# Using inputted data from vector to create two outputs

I'm trying to figure out a way to do the exercise 3.20 in the C++ primer book

I have to create a program that reads input into a vector then use that data to create 2 outputs:

• one is the sum of each adjacent number
• one is the sum of the first and last number moving inwards (as in the 2nd and 2nd last, 3rd and 3rd last etc)

I've created the following code, but it feels off somehow. Can I simplify/clean up this stuff a bit?

#include <vector>
#include <string>
#include <iostream>
#include <cctype>

using std::cin; using std::cout; using std::endl; using std::vector; using std::string;

int main()
{
vector<int> nv;
int n;

while (cin >> n)
{
nv.push_back(n);
}

int cnt = 0;
int output = 0;
int oldnum = 0;

for (int cn : nv)
{
output += cn;
output += oldnum;
++cnt;

if (cnt == 2)
{
cout << output << " ";
cnt = 1;
output = 0;
oldnum = cn;
}

}
cout << endl;

//output sum of first and last
int trigger = 1;
for (decltype(nv.size()) i = 0; i < (nv.size()/2); ++i)
{
cout << (nv[trigger - 1]) + (nv[nv.size() - (1 * trigger)]) << " ";
++trigger;
}
return 0;
}

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Although there's room for argument that it might be an abuse, one way you could do the adjacent sums part of this would be to use std::adjacent_difference, but pass it a function that adds instead of subtracts:

std::adjacent_difference(inputs.begin(), inputs.end(),
std::ostream_iterator<int>(std::cout, "\t"),
std::plus<int>());


Note, however, that the first result you get from this will be just the first item, not added to anything. Each subsequent value in the result will be the sum of the current and previous items.

You might consider, instead, implementing an adjacent_sum that produces the result you want a little more directly:

template <class InIt, class OutIt>
OutIt adjacent_sum(InIt begin, InIt end, OutIt result) {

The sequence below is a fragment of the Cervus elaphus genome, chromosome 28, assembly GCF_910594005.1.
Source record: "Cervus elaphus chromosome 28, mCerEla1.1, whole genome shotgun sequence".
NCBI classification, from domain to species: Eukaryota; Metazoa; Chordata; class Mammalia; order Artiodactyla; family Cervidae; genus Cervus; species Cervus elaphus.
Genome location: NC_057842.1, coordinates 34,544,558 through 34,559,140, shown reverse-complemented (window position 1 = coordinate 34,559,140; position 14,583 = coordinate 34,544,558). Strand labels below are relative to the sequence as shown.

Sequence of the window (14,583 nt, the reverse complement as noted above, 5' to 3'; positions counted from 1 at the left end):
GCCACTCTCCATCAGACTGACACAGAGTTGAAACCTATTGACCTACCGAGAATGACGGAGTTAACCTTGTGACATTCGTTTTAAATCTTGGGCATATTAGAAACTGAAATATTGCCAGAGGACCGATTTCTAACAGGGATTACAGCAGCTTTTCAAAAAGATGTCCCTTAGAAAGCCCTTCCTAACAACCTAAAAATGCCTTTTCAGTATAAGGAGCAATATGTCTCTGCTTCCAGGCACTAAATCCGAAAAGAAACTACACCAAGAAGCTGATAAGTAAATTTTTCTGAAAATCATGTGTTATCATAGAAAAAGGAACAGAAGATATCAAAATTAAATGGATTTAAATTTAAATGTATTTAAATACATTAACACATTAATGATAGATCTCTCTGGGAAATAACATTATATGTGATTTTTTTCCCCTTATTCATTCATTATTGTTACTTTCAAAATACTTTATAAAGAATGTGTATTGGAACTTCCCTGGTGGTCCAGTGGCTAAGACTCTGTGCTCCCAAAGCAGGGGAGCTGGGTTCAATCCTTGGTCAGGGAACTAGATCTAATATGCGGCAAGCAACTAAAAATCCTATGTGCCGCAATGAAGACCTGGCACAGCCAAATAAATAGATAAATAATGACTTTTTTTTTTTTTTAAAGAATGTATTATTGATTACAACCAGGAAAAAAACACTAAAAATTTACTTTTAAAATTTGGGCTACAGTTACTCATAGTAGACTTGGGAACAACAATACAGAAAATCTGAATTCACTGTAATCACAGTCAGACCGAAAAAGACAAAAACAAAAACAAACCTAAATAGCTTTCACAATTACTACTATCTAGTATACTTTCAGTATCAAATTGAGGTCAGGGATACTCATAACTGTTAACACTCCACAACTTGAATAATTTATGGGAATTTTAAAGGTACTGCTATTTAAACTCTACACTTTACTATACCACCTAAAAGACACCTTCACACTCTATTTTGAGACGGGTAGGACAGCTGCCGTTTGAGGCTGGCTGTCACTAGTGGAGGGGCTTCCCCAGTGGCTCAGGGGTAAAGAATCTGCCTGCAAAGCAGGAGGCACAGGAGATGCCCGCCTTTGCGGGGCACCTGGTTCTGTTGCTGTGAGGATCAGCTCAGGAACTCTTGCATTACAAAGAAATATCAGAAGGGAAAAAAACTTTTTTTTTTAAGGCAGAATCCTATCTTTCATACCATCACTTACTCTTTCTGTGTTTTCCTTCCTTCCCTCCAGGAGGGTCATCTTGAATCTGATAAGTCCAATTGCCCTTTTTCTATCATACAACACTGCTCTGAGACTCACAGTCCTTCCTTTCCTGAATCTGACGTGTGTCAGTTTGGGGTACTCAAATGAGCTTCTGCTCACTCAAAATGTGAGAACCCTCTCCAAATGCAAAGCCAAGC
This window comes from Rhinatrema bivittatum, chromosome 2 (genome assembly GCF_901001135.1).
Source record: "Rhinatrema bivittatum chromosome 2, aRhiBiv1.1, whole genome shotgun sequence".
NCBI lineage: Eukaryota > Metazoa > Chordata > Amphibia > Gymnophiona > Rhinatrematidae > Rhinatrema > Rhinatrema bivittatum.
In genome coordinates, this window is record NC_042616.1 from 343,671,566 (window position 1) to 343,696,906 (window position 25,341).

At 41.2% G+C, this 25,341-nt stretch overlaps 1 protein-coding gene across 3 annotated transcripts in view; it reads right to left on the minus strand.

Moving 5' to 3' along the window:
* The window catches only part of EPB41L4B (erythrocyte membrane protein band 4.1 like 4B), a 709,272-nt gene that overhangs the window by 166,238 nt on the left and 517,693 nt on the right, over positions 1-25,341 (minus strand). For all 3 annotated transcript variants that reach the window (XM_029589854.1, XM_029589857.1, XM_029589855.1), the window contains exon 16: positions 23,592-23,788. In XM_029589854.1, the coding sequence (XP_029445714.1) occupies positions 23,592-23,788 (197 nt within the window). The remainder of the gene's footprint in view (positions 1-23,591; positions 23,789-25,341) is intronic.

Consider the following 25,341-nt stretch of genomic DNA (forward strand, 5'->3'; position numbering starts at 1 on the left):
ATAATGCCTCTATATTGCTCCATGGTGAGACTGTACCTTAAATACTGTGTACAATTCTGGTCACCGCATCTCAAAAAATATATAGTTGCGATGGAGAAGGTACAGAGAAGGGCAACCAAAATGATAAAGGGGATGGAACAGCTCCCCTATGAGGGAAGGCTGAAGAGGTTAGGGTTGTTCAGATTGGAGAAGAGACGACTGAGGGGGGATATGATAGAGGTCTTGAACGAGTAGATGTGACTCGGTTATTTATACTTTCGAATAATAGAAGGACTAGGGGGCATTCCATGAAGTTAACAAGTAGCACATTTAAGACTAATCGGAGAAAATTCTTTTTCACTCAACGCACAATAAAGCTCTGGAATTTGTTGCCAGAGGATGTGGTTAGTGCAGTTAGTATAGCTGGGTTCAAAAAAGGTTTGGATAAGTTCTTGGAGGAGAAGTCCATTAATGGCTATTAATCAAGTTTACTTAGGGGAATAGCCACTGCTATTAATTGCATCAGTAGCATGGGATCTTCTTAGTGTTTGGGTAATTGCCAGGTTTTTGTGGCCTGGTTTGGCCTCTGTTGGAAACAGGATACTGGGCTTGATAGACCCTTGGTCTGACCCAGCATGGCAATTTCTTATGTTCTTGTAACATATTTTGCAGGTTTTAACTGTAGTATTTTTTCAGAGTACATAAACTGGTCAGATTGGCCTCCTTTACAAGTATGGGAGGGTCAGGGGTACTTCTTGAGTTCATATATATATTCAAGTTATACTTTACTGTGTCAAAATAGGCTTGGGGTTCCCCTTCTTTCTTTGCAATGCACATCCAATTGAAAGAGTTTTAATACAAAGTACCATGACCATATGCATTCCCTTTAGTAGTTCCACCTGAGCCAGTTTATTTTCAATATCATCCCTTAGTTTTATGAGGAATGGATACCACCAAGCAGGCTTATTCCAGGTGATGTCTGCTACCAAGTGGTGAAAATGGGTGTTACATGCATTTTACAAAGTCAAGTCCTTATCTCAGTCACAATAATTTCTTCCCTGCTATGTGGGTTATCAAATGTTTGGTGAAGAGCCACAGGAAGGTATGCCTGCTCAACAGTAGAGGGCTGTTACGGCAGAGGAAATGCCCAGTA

++begin;
while (begin != end) {
*result = *begin + *(begin-1);
++result;
++begin;
}
return result;
}

// ...

std::ostream_iterator<int>(std::cout, " "));


For the second part, I'd probably use std::transform, supplying forward iterators for the first range, and a reverse iterator for the beginning of the second range:

std::transform(inputs.begin(), inputs.begin()+inputs.size()/2,
inputs.rbegin(),
std::ostream_iterator<int>(std::cout, " "),
std::plus<int>());

-

In order to print the sum of consecutive pairs, you sure could make things easier :

• instead of having cnt take the values [0], then [1, 2], [1, 2], [1, 2], etc (square brackets represents one loop), cnt could take the values [0], [1], [2], etc. Then, you just need to check if cnt > 0 (or cnt != 0 which can be written cnt)
• in a similar way, you don't need to save output from one loop to another : the only thing you need to keep track of in the previous number oldnum and its value shoud be updated at every iteration including the first one.
• once you've done this, you can get rid of the output variable alltogether.

That piece of code now becomes :

//output sum of adjacent
int cnt = 0;
int oldnum = 0;
for (int cn : nv)
{
if (cnt)
{
cout << oldnum + cn << " ";
}
oldnum = cn;
++cnt;
}
cout << endl;


Now, even though it doesn't really matter here, it can be a good idea to iterate over your containers by using (const) references to avoid copies.

Also, I am not quite convinced by the variable name. I'd find num better than cn, prev_num better than oldnum and idx better than cnt.

For your loop of extreme sums : - it is quite easy to check that trigger == i+1 : it holds at the beginning of the loop and it is maintained at each iteration. Thus, we don't need trigger. - I have doubts about the usefulness of 1 * (some_stuff). - you also happen to have useless parenthesis.

Once this is changed, your code becomes :

//output sum of first and last
for (decltype(nv.size()) i = 0; i < (nv.size()/2); ++i)
{
cout << nv[i] + nv[nv.size() - i - 1] << " ";
}


Now, something I am not quite sure about is how you want to handle the "middle" element (if any) of your input. At the moment, you ignore it which is fair enough depending on your requirements. It would also make sense to add it to itself or to keep it on its own so that the sum of the original list is also the sum of the new list.

A slightly different solution for this would be to handle two different indices (or two different iterators) and to stop when they cross.

Disclaimer : I have never really used C++11

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